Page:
like a lung. Few pulmonates, however, are marine.
Most are found in freshwater or on land and include
slugs and land snails. Marine pulmonates include
and the onch
There are about 16,000 known species of pulmonates.
Most snails (prosobranchs) have separate genders and generally practice
internal fertilisation. Most slugs are simultaneous hermaphrodites
although they may act as a male or female at any one time. When two
slugs meet, they typically exchange sperm. Most gastropods lay eggs
in a case, capsule or in gelatinous strings and masses.
Most marine gastropods undergo metamorphosis and their larvae look
nothing like their adults. In some, free-swimming larvae with a tiny
shell hatch out. Eventually, they settle down and develop into miniatures
of their parents. In others, tiny crawling snails hatch out. Here
is a fascinating photo
of a gastropod larva on Image
Quest 3-D Marine Library
Doing the Twist: In their larval
stages, gastropods undergo a process called torsion in their development
from to an adult. This process twists the body so that the anus moves
directly over the head. Other body modifications usually ensure the
gastropod doesn't dump wastes over its own head.
Scientists don't really agree on whether there is in fact any advantage
gained from torsion. Torsion is believed to be advantageous because
it may help a snail carry its shell and retract headfirst into its
shell. The rearrangement also moves the mantle cavity and gills to
the front and thus avoid these being clogged up by sediments stirred
by movement. It also locates the osphradium (the sensory patch) to
the front where it can be more effective in sensing the gastropod's
All gastropods undergo some degree of torsion during development,
and gastropods are the only creatures to do this. Some gastropods
reverse the torsion later on in their development, e.g., slugs, nudibranchs.
Here is a nice diagram explaining torsion
from the Archerd
Shell Collection website.
Role in the habitat: Snails and
slugs play their role in maintaining the natural balance as predators
or as grazers on seaweeds. They are in turn eaten by many other animals,
including land creatures such as birds. Empty shells are vital to
crabs. We should not take home empty shells from the shore as
we might be depriving a hermit crab of a home. Also, these shells
eventually break down into calcium that baby snails need to make their
Human Uses: Gastropods are among
our favourite seafood. These include the Gong
gong and other Conch
snails, Chut Chut
and other Creeper snails. Abalone is a gastropod and not a bivalve!
Wild populations of this snail is under severe pressure from over
collection. Many snails are also haplessly killed merely for their
shells, for collectors or to be made into cheap souvenirs. Cowries
are among the most sought after shells. Often, living snails are harvested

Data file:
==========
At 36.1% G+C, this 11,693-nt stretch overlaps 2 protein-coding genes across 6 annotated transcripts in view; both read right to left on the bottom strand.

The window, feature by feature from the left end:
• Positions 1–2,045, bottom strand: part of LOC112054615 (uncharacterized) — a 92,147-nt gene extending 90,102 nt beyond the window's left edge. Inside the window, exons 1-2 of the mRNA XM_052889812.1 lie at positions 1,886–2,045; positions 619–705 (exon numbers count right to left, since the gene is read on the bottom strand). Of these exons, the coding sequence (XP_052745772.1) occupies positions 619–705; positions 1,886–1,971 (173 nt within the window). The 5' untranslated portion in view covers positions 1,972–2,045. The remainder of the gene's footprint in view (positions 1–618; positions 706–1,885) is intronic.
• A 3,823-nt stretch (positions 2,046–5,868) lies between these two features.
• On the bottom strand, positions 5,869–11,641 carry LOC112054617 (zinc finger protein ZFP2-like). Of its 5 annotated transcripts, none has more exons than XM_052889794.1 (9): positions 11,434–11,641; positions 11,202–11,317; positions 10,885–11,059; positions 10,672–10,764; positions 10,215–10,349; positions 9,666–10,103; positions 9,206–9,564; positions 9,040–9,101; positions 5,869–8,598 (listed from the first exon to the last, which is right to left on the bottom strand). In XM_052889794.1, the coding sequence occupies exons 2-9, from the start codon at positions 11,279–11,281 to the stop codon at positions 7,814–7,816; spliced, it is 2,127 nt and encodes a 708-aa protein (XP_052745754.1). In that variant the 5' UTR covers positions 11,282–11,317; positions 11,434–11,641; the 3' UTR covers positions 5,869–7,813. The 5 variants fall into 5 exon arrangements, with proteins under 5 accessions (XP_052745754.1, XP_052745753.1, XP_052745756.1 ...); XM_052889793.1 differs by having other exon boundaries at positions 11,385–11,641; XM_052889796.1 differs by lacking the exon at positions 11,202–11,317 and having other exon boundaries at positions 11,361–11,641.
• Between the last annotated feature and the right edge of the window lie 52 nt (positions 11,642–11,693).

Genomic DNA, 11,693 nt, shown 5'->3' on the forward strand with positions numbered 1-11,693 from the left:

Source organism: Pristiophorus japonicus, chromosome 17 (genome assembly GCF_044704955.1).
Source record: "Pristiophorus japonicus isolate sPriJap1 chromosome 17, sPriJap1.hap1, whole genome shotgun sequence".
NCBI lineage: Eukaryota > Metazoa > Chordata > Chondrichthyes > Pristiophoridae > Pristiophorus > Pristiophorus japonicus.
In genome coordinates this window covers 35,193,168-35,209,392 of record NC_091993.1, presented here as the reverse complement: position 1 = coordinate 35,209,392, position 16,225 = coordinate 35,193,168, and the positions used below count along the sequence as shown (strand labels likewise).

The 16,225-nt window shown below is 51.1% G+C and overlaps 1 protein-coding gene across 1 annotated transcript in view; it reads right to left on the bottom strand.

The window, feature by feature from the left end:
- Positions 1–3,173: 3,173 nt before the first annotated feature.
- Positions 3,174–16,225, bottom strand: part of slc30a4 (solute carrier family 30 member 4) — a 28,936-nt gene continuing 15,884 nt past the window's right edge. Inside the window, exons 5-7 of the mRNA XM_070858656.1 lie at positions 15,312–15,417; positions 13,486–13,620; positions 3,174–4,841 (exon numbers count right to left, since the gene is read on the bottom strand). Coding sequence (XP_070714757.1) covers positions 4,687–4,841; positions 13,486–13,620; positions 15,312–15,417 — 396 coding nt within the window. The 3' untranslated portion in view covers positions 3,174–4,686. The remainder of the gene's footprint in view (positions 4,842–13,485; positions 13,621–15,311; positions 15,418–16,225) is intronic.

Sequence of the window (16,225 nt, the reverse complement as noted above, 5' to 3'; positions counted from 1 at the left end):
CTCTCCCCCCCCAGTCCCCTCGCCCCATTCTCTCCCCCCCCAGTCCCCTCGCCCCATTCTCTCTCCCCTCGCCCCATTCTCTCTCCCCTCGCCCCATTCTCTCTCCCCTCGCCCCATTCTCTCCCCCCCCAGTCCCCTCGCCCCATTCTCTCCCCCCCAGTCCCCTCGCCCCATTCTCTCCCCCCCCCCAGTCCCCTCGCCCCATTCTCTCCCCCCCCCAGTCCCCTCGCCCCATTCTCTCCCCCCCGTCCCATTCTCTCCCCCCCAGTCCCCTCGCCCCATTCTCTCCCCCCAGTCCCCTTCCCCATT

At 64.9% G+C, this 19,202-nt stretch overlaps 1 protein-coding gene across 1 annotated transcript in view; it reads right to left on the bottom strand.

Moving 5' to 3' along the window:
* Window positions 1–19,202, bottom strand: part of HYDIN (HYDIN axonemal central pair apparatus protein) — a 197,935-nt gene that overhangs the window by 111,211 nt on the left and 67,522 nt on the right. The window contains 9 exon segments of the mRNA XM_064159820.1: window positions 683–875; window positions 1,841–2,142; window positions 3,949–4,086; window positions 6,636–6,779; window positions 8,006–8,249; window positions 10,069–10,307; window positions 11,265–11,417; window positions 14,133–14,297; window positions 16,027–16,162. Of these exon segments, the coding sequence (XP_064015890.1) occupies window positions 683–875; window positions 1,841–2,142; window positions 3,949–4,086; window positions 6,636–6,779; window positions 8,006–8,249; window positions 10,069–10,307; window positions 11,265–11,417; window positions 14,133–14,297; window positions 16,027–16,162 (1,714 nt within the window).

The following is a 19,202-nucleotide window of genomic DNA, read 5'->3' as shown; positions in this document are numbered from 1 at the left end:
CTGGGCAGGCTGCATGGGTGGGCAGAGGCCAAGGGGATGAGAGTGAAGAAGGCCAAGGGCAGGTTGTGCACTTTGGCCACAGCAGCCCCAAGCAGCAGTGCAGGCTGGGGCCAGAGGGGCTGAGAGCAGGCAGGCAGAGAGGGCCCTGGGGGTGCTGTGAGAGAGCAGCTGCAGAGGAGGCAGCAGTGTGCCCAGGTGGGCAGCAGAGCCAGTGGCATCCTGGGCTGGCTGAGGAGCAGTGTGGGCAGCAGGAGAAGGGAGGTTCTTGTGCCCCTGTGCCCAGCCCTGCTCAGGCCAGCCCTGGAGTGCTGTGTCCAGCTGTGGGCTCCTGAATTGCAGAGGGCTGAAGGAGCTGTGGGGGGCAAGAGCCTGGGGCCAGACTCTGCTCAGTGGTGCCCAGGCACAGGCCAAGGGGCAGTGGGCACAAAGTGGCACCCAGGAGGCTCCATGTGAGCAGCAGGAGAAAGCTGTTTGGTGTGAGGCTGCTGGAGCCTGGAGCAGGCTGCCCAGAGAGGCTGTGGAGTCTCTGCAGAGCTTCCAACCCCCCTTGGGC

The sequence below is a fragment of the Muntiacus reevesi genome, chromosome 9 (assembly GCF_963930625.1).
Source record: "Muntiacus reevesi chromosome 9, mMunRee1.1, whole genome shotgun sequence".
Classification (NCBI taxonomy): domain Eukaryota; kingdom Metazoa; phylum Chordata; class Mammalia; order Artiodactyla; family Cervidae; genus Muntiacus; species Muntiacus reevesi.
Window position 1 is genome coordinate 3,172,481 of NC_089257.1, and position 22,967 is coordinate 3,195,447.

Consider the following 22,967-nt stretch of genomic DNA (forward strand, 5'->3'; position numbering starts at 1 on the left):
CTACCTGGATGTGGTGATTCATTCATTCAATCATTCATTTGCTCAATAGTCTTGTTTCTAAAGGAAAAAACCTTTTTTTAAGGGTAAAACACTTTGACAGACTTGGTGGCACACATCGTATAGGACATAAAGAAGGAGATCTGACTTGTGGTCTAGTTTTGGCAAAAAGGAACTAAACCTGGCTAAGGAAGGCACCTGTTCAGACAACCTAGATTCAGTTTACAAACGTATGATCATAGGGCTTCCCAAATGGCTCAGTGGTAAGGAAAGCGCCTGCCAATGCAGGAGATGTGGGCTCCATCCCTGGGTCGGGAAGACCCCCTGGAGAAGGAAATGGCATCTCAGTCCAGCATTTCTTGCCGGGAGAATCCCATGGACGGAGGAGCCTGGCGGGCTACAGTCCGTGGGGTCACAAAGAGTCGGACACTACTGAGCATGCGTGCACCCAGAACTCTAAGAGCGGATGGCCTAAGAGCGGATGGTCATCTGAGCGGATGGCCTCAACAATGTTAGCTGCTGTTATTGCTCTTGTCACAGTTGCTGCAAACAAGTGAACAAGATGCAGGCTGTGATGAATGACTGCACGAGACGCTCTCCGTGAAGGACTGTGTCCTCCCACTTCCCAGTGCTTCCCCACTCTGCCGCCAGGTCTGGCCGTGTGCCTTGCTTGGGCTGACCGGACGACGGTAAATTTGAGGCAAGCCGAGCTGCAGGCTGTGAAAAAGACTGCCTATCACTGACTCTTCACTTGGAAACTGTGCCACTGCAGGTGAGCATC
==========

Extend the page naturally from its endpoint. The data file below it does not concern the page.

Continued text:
and killed for the shell trade. The living snail, however, is often
more beautiful than its empty shell.
The study of marine snails, however, has contributed a lot to our
understanding of life including human biology, as well as to developing
medical and other applications. The study
of cone snail toxins, for example, is leading to more effective
pain relief among others. Marine snails can also be bio-indicators
of marine pollution. The study of snail shells have also led
to tough ceramics and other products.
Status and threats: Sadly, many
of our beautiful and fascinating gastropods are listed among the threatened
animals of Singapore (here is a list of
threatened molluscs of Singapore). Like other marine creatures, they
are vulnerable to habitat loss due to reclamation or human activities
along the coast that pollute the water. They are also vulnerable to
trampling by careless visitors and over-collection for food and for
their shells can affect local populations.
Spider conch: a magnificent snail that hops!
Labrador, Mar 05
Large foot of Top shell
Pulau Sekudu, Jan 05
The large operculum of a Turban snail.
Sentosa, Jul 05
Some snails lay eggs in capsules
Changi, May 05
The egg capsule of the Moon snail.
Pulau Sekudu, Jul 03
The body of a moon snail can expand to be
MUCH bigger than the shell
Changi, Jun 06
live on the sea fans that they eat.
East Coast, Jun 06
these worm snails are snails!
Changi, Jul 02
beautiful Rare spined murex
our threatened gastropods.
Changi, Aug 08
Answers to some
interesting questions about gastropods:
- Tan Siong
Kiat and Henrietta P. M. Woo, 2010 Preliminary
Checklist of The Molluscs of Singapore (pdf), Raffles
Museum of Biodiversity Research, National University of Singapore.
- Tan, K. S.
& L. M. Chou, 2000. A
Guide to the Common Seashells of Singapore. Singapore
Science Centre. 160 pp.
- Edward E.
Ruppert, Richard S. Fox, Robert D. Barnes. 2004.Invertebrate
Brooks/Cole of Thomson Learning Inc., 7th Edition. pp. 963
Jan A., 2005. Biology
of the Invertebrates.
5th edition. McGraw-Hill Book Co., Singapore. 578 pp.
- Abbott, R.
Tucker, 1991. Seashells
of South East Asia.
Graham Brash, Singapore. 145 pp.
Pauline, Mike Severns and Ruth Dyerly, 2000. Periplus
Nature Guides: Tropical Seashells.
Periplus Editions. 64pp.
Neville. 2003. 2002
Sea Shells: Catalogue of Indo-Pacific Mollusca.
Neville Colemanís Underwater Geographic Pty Ltd, Australia.144pp.